Show, don’t tell.’
It’s the most hackneyed advice for writers, and something that has always left me somewhat in the dark. You tell with words, right? Pictures show, right? Well…no. We have to paint a picture with words, we have to create a scene in someone’s mind so that the words disappear and there is something else there, something like a vision.
The same can be said for parenting. When I’m telling my kids what to do I or when I launch into one of my favorite topics in the “Boring Lecture Series” I see the glazed-over look right before they stand up and walk out of the room or, even worse, brazenly fill their ears with headphones.
So, what can I do? How do I show instead of tell?
I guess I have to exhibit the kind of behavior I want them to emulate. Gulp. That’s a scary thought. But recently I had a parenting win of sorts when my 15-year-old got out of bed at 5:15 am and headed to the gym with me to work out.
I was slightly stunned, amazed even, that he had asked if he could come to the gym with me. I go at this ungodly hour to get it in before the day takes off with me and I lose the will. I have been doing it over the last seven years or so, making my way in the dark to the Y. It is well known to my children, though they are mostly slumbering well past my departure.
I have tried to tell my teenager in the past that he should go to the gym. I have tried very mellowly to persuade, with words, and invitations. None of those words seemed to sink in, though, until this year when, suddenly, having started to work out a bit with the baseball team, he all of sudden asked to join me on my morning adventure.
The heart swells in these moments, at these junctures where your teen actually asks for your input, your teaching. It is a rare beautiful thing, not to be taken for granted. And I thought to myself, as I crossed my fingers in hope that his tall form might arise when I woke him as planned (and it did), that there is no way to convince kids except to show them. It is arguably hard to get up in the dark, to dress against the chill fall morning and get out the door while no lights are on in other people’s apartments, while alarm clocks bleat out only to be slapped into snooze mode. But I do it, all the time. To be fair, in the same way he has, sadly, seen our not-so-great behaviors — our argumentative tendencies, our lack of self control in the yelling and cursing departments — he has seen my husband and I get up morning after morning and make our way to the gym. We have shown him this. He thinks it’s normal, achievable, a habit that he can replicate for his own good.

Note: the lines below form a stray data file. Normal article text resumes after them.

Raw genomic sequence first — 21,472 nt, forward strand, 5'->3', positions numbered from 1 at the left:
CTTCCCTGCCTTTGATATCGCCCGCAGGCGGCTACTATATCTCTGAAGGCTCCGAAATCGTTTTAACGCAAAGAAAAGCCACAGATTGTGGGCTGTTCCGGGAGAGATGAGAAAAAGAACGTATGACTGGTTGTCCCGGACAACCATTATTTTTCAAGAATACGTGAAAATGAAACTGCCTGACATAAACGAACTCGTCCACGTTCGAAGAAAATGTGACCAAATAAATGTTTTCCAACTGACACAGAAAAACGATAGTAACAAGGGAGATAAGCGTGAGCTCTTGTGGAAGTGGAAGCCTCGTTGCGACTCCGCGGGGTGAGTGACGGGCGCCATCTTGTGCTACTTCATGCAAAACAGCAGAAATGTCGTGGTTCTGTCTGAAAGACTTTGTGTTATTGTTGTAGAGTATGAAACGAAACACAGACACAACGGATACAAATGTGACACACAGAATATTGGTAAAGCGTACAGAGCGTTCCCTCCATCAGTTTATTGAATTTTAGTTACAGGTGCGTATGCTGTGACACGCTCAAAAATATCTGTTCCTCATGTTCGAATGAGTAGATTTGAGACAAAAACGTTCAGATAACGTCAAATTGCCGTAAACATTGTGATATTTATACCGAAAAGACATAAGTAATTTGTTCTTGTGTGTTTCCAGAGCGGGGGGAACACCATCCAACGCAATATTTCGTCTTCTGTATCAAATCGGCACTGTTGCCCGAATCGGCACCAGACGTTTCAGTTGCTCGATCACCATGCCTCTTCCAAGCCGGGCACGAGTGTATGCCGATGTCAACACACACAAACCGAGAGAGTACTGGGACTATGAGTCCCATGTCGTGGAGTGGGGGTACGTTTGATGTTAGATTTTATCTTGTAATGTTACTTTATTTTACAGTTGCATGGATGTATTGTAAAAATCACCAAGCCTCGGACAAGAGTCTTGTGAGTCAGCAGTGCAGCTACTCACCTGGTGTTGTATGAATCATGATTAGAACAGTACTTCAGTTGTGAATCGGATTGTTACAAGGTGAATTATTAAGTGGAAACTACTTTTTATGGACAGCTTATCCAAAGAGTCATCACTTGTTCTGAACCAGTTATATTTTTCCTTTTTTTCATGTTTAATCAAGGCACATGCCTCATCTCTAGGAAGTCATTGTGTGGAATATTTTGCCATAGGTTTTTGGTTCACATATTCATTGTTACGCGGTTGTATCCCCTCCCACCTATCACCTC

I was so pleased to introduce him around to my early-morning gym friends, to the people who ask where I’ve been if it’s been too long. I was so proud that my boy was following me in my sneakered footsteps around the fluorescent-lit weight room, tired but motivated, eager to get strong and fit. And I’m inspired by him to continue my own habit, not to give up and give in to the comforts of my new mattress and my soft bedding, but to rise tomorrow and the next day and the next (of course skipping a day or two here and there) to show my kids it’s a great thing, a thing that makes me feel good.
We thanked each other for the shared experience, and I was happy I hadn’t pushed too hard but had, instead, focused on setting at least this one good example.